Volume: 16 Issue: 1
The German Federal Cartel Office (Bundeskartellamt) announced on 21 December 2017 that it is conducting an administrative proceeding against the German Olympic Sports Confederation (‘DOSB’) and the International Olympic Committee (‘IOC’) over concerns that the application of advertising rules under Rule 40 of the Olympic Charter restricts competition for athletes and sponsors in Germany, and that the DOSB and IOC are abusing their dominant position.
The specific provision of Rule 40 of the Olympic Charter that Germany’s competition regulator suspects to be in violation of competition law is Bye-law 3, which prevents any athlete competing in the Olympic Games from allowing their person, name, picture or sports performances to be used for advertising purposes, both during the Olympic Games and several days before and after. “Account has to be taken of the fact that the athletes as the performers in the Olympic Games do not benefit directly from the very high advertising revenues generated by the official Olympic sponsors,” stated Andreas Mundt, President of the Federal Cartel Office, in the accompanying press release.
“No doubt antitrust law is becoming increasingly important for the governance of sport, in Germany and in the EU,” said Alexander Engelhard and Dr Viktoria Varens, of Arnecke Sibeth. “Besides the recent European Commission (‘EC’) decision in the International Skating Union case, which could have a great impact on the governance of sport, we are also awaiting a decision by the EC in regard to the dispute between the International Basketball Federation Europe and Euroleague Commercial Assets. Rule 40, more precisely its application by the IOC and its implementation by the National Olympic Committees on the basis of respective guidelines issued by the IOC prior to the Olympic Games, is problematic from an antitrust law perspective, not only under German law but also according to EU law.”
In its announcement, the Federal Cartel Office acknowledges that in response to its concerns, the DOSB and the IOC have proposed to “loosen” the rules on advertising posing a set of commitments exclusively targeted at Germany, and notes that whilst it plans to present the revised rules to companies, associations and athletes for comment during the proceeding, in the meantime the proposed revisions will be applied at the Pyeongchang 2018 Winter Olympics, “as the revised rules are advantageous and less restrictive for athletes and sponsors.”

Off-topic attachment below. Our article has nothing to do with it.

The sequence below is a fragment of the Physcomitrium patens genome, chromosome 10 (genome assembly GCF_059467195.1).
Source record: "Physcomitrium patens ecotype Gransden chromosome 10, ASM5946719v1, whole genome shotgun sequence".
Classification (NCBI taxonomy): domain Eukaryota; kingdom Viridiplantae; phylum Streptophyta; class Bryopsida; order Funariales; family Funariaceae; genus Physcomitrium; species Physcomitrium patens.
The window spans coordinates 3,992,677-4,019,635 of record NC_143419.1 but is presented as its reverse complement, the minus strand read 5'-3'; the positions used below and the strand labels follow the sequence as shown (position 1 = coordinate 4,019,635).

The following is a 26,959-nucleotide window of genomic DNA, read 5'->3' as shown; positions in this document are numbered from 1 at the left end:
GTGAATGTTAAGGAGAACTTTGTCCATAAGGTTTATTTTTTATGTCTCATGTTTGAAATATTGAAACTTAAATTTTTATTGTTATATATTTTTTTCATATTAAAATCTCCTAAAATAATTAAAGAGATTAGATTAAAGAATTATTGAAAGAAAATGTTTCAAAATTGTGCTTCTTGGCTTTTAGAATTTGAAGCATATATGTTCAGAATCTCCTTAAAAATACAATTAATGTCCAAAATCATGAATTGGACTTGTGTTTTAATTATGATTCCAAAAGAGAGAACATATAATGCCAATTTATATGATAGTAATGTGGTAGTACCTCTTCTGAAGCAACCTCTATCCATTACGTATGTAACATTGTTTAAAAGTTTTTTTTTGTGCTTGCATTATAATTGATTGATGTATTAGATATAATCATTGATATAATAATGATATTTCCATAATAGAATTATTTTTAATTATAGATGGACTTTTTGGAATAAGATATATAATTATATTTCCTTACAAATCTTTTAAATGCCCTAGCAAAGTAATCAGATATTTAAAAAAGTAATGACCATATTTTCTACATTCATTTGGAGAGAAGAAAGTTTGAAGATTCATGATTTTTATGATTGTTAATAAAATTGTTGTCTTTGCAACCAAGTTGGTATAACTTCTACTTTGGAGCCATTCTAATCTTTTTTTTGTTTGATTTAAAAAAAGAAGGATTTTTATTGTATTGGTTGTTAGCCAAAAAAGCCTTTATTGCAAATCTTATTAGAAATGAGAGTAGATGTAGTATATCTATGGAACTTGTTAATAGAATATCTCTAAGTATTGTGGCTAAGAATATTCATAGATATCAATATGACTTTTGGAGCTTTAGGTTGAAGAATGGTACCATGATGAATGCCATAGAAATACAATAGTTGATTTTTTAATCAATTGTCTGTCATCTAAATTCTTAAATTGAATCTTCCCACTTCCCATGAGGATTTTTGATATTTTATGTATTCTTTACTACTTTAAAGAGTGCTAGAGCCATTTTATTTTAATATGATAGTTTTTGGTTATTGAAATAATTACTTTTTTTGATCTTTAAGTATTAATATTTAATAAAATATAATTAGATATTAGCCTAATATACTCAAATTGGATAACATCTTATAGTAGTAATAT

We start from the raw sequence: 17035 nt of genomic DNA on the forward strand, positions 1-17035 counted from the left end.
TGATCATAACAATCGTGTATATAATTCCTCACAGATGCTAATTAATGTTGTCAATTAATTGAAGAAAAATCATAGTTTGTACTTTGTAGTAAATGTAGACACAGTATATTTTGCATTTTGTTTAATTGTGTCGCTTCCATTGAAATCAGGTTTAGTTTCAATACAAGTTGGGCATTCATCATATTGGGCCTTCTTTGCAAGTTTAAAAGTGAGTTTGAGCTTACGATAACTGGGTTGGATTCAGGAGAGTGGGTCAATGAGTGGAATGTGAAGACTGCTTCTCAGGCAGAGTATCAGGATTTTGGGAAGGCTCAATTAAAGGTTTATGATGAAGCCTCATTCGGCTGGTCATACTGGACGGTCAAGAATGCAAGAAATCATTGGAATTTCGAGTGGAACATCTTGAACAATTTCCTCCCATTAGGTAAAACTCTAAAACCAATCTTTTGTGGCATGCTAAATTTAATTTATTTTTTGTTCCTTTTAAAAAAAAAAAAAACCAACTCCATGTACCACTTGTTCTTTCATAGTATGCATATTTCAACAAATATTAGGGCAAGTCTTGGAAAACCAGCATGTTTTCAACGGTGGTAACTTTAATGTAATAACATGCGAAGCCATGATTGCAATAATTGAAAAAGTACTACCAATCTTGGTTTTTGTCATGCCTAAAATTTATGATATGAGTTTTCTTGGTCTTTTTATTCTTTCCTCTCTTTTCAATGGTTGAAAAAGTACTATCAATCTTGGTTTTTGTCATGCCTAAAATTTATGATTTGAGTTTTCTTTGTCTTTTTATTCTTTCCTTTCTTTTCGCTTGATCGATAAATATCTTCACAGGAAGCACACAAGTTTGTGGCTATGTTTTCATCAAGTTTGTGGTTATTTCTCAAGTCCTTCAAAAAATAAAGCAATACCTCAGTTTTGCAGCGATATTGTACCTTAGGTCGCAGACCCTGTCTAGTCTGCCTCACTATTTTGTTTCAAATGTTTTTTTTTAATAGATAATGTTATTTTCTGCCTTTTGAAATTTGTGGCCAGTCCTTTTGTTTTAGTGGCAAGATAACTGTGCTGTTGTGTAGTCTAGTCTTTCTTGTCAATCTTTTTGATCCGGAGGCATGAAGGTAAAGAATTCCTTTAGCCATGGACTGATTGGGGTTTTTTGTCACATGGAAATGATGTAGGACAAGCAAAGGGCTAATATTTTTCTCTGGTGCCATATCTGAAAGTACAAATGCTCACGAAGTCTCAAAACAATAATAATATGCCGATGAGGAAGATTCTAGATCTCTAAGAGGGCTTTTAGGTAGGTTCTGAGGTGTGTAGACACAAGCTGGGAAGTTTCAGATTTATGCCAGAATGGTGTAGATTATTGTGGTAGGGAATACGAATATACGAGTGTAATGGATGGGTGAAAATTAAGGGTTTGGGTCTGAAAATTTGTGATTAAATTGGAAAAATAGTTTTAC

In the revised rules, the DOSB and the IOC have offered to apply the Olympic Protection Act as the standard for advertising measures, limiting the application of Rule 40 of the Olympic Charter, to significantly reduce the deadlines for the approval of advertising applications and remove a cut-off period, to define the term ‘Olympic’ and related terms “conclusively,” to permit generic advertising, greetings or congratulatory messages from sponsors during the ‘frozen period’ under certain conditions, and to permit athletes to share content from the IOC, the Organising Committee for the Olympic Games, the DOSB and Team Germany and link it to their sponsors. “It is a first step in the right direction, but I think that the DOSB and the IOC will still have to make more concessions,” comments Paul Lambertz, Senior Associate at DWF LLP. “For example, I do not think that it is legal that athletes still have to ask the DOSB for permission if their personal sponsor wants to advertise with them during the Olympics. As long as the athletes do not participate from the earnings the IOC and/or the DOSB make with the Olympics these federations should not have any sayings in how the athletes try to monetarise his/her sport.”
“Certainly Rule 40 will change, giving athletes more opportunity to promote themselves in the crucial time of the Olympic Games. For all athletes and non-Olympic sponsors, I hope that the proceedings will end with a so-called ‘Feststellungsentscheidung’ (determination decision, § 32 sect. 3 GWB) stating that the use of Rule 40 in the past was a violation of antitrust laws,” continues Lambertz. “This would make it considerably easier for them to assert damages as the cartel infringement would have been established.”
The potential for Rule 40 of the Olympic Charter to also be in violation of Articles 101 and 102 of the Treaty on the Functioning of the European Union has given rise to concerns that similar proceedings may arise in other jurisdictions besides Germany. “I do not think that this is an issue unique to Germany, Rule 40 applies for every country respectively for every athlete who wants to compete in the Olympics,” states Lambertz. “As competition law within the EU is more or less the same, it is quite likely that other EU countries will follow the lead of Germany. Other countries may even be waiting for the Bundeskartellamt to decide in this matter before they take to any matters themselves.”